Alleluia, alleluia, alleluia

Yesterday I was buried with Christ,
today I rise with you who are risen.
With you I was crucified;
remember me, Lord, in your kingdom.

Alleluia, alleluia, alleluia

Homily

The question of the lawyer of the Law is about the meaning of life and salvation: "Teacher, what must I do to inherit eternal life?" As many other times, Jesus answers him referring to Holy Scriptures. In this case Jesus recalls the very heart of the Law: "You shall love the Lord your God with all your heart, and with all your soul, and with all your strength, and with all your mind; and your neighbour as yourself." But that lawyer wanted to defend himself from this answer and asks, "And who is my neighbour?" Probably he wanted to put some limits to a love that did not anticipate them.
The parable of the good Samaritan becomes then a paradigm of how to walk every path of life and of the world. Jesus affirms the primacy of the love for the poor, for the "half-dead" whom we encounter every day. The road from Jerusalem down to Jericho represents the many roads in the world where violence has become globalised and there are many who are left alone, wounded and abandoned to themselves. Sadly, it is not only the number of half-dead that is high, but also the number of those who see and turn their heads away, like that priest and Levite. Jesus points to a priest and a Levite - and not just anyone - as examples of harshness in the face of the half-dead man to underline an unacceptable scandal: separating the love of God from the love of the poor.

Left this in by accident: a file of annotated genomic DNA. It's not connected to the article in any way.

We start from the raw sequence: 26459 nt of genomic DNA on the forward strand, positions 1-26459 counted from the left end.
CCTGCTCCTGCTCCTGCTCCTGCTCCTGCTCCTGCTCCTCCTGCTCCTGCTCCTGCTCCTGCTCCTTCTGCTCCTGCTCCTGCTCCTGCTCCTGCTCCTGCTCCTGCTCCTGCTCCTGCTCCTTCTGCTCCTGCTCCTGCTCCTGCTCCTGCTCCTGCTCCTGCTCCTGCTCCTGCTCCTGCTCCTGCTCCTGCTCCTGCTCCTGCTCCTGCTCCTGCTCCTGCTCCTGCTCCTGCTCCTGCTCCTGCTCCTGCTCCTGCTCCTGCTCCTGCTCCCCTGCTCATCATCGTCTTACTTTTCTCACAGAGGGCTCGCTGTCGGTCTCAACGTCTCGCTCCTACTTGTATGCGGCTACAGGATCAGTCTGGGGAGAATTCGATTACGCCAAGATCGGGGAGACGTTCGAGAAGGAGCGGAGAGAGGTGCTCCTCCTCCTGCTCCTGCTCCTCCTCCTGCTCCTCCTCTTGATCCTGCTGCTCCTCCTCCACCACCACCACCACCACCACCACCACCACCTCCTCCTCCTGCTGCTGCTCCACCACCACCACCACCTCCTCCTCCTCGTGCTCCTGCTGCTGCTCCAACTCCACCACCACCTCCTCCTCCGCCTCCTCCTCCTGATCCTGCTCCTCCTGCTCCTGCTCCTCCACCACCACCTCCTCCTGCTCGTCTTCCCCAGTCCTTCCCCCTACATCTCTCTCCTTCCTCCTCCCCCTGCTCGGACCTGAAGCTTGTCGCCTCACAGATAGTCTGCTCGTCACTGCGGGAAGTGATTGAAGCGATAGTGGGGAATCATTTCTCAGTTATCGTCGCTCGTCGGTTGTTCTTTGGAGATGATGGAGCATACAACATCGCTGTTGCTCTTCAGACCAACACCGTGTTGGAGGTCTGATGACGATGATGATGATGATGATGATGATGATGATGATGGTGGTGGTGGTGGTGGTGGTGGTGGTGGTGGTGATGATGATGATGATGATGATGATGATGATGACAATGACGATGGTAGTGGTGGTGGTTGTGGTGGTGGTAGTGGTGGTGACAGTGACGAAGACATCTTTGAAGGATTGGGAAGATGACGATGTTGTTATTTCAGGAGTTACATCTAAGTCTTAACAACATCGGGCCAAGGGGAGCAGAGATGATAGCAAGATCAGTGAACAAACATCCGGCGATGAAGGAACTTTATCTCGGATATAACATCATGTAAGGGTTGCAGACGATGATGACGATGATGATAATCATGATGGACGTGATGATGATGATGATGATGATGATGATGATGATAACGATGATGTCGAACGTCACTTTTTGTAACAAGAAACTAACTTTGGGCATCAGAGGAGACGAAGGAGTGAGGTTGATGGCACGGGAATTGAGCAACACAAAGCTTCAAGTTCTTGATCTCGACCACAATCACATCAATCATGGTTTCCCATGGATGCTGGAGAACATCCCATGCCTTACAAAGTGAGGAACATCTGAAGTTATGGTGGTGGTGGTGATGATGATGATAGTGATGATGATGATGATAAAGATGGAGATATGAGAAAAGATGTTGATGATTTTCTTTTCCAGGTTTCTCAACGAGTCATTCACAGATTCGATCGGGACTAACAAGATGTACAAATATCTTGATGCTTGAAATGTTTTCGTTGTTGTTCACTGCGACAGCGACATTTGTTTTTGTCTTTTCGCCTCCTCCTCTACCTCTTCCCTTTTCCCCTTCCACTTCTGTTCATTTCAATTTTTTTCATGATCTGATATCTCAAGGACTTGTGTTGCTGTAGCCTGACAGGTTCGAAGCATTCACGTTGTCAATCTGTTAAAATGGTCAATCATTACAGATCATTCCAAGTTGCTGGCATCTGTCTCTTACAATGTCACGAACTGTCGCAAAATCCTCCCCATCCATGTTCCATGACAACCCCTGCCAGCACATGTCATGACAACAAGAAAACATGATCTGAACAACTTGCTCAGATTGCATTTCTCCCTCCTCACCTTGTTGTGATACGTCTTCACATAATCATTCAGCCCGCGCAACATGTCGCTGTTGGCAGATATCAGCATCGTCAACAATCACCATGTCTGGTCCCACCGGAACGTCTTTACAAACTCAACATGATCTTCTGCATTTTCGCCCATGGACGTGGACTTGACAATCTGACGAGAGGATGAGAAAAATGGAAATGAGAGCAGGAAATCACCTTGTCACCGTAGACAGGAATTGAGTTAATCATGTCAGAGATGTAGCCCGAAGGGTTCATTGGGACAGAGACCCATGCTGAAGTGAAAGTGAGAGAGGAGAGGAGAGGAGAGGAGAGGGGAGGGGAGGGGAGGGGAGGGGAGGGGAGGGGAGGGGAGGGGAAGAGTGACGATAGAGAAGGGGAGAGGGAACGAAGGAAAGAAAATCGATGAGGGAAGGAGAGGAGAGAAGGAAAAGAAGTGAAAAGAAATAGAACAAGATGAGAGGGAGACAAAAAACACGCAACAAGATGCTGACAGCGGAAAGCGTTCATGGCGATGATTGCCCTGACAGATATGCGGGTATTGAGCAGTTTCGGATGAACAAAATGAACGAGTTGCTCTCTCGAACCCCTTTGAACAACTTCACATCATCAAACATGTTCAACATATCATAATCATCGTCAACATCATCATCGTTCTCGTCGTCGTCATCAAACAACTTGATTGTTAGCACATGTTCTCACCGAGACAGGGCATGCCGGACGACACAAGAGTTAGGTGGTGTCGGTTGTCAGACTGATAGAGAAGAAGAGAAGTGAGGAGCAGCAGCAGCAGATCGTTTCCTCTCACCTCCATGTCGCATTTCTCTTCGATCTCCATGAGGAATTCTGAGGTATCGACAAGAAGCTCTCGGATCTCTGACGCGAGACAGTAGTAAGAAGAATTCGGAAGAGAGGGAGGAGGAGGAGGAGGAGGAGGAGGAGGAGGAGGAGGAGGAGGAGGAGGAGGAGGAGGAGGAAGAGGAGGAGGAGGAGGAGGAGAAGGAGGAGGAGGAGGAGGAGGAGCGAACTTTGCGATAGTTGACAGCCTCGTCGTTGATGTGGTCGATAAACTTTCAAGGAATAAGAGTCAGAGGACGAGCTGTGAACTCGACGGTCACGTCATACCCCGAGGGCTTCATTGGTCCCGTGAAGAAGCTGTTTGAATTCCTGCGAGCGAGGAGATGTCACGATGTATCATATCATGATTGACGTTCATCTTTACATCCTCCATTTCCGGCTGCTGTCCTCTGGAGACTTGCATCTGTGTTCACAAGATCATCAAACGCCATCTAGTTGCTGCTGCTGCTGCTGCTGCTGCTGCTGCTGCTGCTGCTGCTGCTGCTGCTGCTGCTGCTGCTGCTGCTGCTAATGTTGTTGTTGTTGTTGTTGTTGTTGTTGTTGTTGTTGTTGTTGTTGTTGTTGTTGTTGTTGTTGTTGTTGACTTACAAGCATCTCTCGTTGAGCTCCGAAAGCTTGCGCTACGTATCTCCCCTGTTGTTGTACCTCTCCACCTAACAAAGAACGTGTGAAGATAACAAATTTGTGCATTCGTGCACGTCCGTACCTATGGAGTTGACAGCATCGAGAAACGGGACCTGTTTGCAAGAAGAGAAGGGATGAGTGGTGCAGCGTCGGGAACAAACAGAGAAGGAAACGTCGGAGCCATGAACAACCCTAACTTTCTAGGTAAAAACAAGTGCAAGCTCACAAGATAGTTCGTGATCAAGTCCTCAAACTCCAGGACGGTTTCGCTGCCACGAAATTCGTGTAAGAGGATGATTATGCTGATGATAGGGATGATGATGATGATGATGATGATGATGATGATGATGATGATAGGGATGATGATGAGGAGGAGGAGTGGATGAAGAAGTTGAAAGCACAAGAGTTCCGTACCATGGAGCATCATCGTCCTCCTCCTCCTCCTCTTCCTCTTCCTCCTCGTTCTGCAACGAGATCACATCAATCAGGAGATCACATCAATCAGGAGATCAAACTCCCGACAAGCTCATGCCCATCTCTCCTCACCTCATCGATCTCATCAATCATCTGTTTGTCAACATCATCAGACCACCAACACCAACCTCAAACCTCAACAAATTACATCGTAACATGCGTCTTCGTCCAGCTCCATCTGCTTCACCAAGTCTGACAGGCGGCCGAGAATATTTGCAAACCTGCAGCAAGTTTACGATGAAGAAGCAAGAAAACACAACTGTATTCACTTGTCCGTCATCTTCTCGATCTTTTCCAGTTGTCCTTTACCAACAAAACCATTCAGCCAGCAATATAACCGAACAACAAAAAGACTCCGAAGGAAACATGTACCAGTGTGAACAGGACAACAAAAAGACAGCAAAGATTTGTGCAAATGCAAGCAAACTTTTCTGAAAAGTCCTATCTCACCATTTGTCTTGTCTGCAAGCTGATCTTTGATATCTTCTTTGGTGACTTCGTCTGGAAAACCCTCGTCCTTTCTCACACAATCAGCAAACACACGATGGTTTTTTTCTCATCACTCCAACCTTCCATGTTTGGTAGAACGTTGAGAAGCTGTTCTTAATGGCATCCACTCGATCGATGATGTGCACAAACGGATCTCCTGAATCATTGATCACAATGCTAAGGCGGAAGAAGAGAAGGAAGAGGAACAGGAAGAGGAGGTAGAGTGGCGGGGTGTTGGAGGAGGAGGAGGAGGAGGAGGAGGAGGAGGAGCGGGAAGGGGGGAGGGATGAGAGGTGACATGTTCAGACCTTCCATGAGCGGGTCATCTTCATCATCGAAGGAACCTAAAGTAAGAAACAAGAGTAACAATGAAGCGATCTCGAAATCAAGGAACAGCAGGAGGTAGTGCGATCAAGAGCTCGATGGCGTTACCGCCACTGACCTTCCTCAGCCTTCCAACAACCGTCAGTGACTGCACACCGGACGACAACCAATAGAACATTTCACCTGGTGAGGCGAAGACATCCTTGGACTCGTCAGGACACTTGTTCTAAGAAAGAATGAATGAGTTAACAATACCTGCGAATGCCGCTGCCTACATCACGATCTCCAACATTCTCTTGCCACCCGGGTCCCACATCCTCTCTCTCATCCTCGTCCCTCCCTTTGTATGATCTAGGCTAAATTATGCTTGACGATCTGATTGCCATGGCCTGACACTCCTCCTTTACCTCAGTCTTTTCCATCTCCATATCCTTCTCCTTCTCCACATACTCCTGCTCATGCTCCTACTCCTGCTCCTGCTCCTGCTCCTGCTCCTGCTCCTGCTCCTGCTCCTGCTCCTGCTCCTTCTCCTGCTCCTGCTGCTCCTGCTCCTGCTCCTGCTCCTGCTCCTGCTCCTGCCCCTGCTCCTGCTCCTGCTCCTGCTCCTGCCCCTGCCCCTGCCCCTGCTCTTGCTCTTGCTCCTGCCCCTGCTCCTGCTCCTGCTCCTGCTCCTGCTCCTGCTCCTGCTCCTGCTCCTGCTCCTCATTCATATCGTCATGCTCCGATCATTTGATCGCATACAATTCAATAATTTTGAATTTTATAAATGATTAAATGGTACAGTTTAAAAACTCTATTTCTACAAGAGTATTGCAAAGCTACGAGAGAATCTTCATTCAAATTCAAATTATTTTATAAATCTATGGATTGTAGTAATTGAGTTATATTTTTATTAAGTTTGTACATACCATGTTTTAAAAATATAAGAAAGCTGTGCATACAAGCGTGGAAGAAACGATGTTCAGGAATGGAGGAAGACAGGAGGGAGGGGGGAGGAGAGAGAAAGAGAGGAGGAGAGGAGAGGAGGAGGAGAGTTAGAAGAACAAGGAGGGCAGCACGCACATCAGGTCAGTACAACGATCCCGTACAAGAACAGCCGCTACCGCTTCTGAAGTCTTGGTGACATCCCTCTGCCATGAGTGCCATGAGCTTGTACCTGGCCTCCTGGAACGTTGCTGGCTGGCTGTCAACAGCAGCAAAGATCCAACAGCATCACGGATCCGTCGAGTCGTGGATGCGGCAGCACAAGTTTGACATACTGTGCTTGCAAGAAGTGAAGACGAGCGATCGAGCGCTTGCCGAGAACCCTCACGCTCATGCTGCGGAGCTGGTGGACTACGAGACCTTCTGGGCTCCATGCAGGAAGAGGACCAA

Next to the half-dead man stops a Samaritan, an infidel, an idolater. However, unlike the priest and the Levite, as soon as he sees the half-dead man he feels compassion for him (the Greek word, splanchnizomai, means "to be touched to the insides"). It is the same term that the evangelist uses to describe the compassion that Jesus felt for the tired and exhausted crowds. The Samaritan then dismounted from his horse, approached the half-dead man, offered him first aid and then took him to the nearby inn. Many Christian generations have seen in that Samaritan Jesus himself who cares for us all, paying in person to save us. Jesus is the Good Samaritan. He offers us not only the example, but his own compassion so that we too can be like that Samaritan in the ways of this world. It is the experience of the Church down the centuries and that of every community that is faithful to the Gospel. Jesus teaches us to stop beside the poor and to be moved by them. Just as the inn describes well the community of believers that becomes a true home where the disciples, like the innkeeper, take care of the poor. The exhortation to that innkeeper is addressed to each one of us: "Take care of him!" Just as those two denarii are his compassion that he gives us: a little is enough, like two denarii, to help and to heal. The text adds: "When I come back, I will repay you whatever more you spend." It indicates that superabundance of love asked for the poor. At the end of the parable Jesus turns to the doctor of the Law and turns the question back on him: "Which of these three, do you think, was a neighbour to the man who fell into the hands of the robbers?" The doctor of the Law can only reply: The one who showed him compassion." And Jesus: "Go and do likewise." The Lord asks believers to make themselves neighbours, that is "the closest" to the poor, because it is with them that we will find eternal life.